Breaking Bad – Parking Lot Shoot-Out, “Ambush” – How much praise can I heap on Breaking Bad in general? Suffering from what I call the “middle child syndrome,” this AMC drama has found much critical, and award-winning, praise but seems to consistently fall in the shadow of its big brother Mad Men. Both dramas deserve equal accolades, but what Breaking Bad has over Mad Men in spades is the ability to create tense scenes where the audience too-often questions whether the characters they’ve invested so much in will be making it out of any given episode alive. And this is the crux of what I’ve decided is the best scene from a one-hour drama in 2010. The actions of anti-hero lead, Walter White, in the previous season – killing New Mexico’s leading drug kingpin – brought in two of the scariest hitmen television has ever seen, The Cousins. It seemed no one was safe when these twin cold-blooded killers were around, and this scene with Walt’s DEA brother-in-law set in their sites was literally the most breathtaking moment I’ve witnessed on TV.

Modern Family – Song for Lily, “Dance, Dance Revelation” – It’s near-impossible to single out one definitive moment of Modern Family as being the greatest. Absolutely every character is given a chance to shine with every actor stepping up and knocking a performance out of the park, making it the definition of a stellar ensemble show. Saying this I will admit to playing favorites, and it’s that favorite character who provides the majority of my enjoyment when watching. Only because his defining episode, “Fizbo,” aired in 2009 I’ve chosen this scene from late 2010 as his best, demonstrating why Cam is both the heart and funny bone of the show.

Parks & RecreationRon’s Whiskey Harp, “Sweetums” – Another show that contains the best ensemble comedy group assembled on television, Parks & Recreation came into its own during the show’s sophomore year thanks in large part to how the characters’ relationships were continually made real and interesting as each episode progressed. Again, my urge to play favorites wins out as I highlight the MVP character of the show, Ron Swanson. The dynamic between Ron’s Director of the P&R department and his Deputy Director (and show lead) Leslie Knope is second only to the stellar team of 30 Rock‘s Jack Donaghy and Liz Lemon. This sequence demonstrates Leslie’s constant need to play by the rules coming to blows with Ron’s equally constant need to maintain an upper-hand and most importantly always be right. Both go way too far to prove their points, but ultimately we see that they want to project a strong image of themselves out of their underlying respect for each other.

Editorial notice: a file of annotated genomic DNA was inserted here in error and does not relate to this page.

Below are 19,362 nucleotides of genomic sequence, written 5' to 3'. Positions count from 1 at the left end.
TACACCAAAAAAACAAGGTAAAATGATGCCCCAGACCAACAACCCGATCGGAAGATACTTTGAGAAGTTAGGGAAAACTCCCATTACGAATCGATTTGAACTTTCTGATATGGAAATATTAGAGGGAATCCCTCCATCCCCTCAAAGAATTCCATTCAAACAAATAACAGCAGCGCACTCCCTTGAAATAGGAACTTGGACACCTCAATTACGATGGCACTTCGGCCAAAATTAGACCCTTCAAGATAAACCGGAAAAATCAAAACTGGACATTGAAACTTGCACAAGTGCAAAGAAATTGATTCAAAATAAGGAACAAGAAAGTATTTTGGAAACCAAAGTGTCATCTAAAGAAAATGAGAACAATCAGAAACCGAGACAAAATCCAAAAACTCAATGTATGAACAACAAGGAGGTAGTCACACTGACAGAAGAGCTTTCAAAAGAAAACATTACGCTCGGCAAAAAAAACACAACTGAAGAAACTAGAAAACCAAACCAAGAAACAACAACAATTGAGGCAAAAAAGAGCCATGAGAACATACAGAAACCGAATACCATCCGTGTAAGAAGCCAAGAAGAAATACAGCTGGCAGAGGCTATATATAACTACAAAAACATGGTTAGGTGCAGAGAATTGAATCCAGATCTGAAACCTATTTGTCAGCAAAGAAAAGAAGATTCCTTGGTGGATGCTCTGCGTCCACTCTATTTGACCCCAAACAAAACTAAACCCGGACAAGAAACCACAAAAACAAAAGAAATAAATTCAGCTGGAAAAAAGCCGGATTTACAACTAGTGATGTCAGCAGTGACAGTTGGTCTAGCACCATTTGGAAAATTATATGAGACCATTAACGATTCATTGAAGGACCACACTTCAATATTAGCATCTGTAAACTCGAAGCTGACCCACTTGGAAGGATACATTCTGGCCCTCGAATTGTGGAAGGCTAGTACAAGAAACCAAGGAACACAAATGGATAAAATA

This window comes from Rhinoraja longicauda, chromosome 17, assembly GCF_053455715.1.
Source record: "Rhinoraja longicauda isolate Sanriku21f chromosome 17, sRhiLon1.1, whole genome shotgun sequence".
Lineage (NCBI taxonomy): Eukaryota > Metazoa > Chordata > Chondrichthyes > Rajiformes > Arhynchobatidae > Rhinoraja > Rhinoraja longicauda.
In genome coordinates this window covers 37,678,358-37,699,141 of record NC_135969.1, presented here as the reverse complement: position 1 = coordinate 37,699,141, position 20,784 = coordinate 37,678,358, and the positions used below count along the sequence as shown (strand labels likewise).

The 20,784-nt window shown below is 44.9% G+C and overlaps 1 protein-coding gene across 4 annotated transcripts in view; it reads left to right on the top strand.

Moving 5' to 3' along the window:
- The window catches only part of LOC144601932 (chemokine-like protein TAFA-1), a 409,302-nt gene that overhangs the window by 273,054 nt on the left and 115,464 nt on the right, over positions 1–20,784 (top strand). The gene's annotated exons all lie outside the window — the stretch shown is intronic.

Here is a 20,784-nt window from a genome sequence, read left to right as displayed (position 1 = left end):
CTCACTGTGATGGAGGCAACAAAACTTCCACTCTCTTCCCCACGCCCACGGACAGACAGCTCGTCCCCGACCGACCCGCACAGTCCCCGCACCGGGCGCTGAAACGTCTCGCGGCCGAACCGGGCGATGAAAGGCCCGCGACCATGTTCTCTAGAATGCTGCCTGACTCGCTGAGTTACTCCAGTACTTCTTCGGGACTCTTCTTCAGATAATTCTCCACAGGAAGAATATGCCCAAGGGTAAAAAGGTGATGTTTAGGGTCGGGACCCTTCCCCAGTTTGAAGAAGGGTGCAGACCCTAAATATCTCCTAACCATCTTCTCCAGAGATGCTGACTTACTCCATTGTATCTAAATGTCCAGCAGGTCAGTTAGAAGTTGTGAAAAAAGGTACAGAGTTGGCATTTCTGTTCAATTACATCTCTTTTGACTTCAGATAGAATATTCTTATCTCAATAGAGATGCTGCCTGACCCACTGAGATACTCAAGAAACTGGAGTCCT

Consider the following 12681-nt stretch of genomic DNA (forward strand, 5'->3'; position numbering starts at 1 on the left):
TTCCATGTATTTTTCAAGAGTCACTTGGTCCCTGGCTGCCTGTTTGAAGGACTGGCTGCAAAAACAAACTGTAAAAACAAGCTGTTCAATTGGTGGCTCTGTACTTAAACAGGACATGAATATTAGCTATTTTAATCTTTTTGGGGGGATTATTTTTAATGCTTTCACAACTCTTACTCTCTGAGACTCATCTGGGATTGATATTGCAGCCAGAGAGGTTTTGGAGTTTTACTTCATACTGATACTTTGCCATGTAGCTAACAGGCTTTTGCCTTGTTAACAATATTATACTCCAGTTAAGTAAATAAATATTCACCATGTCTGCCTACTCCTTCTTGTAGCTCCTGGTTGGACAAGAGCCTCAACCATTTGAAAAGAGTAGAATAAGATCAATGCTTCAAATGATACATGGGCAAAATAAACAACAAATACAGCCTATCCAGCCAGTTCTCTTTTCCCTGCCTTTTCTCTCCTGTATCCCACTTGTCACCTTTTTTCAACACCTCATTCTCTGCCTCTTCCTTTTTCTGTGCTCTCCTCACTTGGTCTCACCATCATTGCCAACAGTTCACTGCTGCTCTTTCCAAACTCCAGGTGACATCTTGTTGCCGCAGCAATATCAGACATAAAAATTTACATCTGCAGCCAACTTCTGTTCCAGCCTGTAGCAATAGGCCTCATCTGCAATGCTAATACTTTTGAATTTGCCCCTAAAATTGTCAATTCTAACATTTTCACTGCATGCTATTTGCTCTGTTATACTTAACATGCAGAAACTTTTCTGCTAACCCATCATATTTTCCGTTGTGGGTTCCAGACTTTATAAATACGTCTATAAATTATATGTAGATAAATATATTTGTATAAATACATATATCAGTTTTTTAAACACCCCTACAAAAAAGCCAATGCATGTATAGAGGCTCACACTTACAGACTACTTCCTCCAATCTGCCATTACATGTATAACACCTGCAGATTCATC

Repeat Doldrums, or How I Spent My Holiday Vacation Evaluating 2009 and Sizing Up 2010 – NBC

Hello again gentlereaders. No, I didn’t forget about you these past two months, please blame my absence on the most hectic (wonderful?) time of the year. Now that the holiday season has passed, including the glut of repeats that come with it, I am back and focused as ever to comment, critique and celebrate the best of what’s to come in 2010 television. The musings are too much so I must make this a multi-part post.

MAKE ‘EM LAUGH

I’ve made no secret of the insane amount of love I have for comedies, particularly the perfectly programmed 2-hour block on NBC’s Thursday night. While the Peacock appears to be making all the wrong moves in late night (the incomparable Conan in limbo and bland Leno is back, no words) they’ve at least made impeccable choices when it comes to scheduling the primetime funny this season.

Vets The Office and 30 Rock had some of their strongest episodes of their series’ histories – Jim & Pam’s wedding will go down in the annals of TV moments and “Dealbreakers Talk Show No. 0001″ not only gave us crazy Performer Liz who forgot how to wave like a person, we were treated to how HD alters the Rockers – Kenneth is a Muppet and Jack a young Alec Baldwin, classic.

Parks & Recreation became so enjoyable as its second season progressed that I found myself not just choosing it first among my DVR viewing selections the next day but actually watching it in real time! And even though newbie Community had some ups and downs, its ups (Senor Chang’s always quotable lines – “Hasta luego! Come on, hands 90% of spanish!”) far outweighed the downs.

Vodpod videos no longer available.

New episodes of all CNDR shows return this week, save for The Office (which is open for business again January 21st) but with an extra 30 Rock there’s no complaint from this Fey-natic, and we’ve got guest stars galore – Jack Black wandering around the Greendale campus on Community, Will Arnett romancing real-life wife Amy Poehler on P&R and James Franco stopping by as “himself” for an arranged celebrilationship with Jenna on 30 Rock.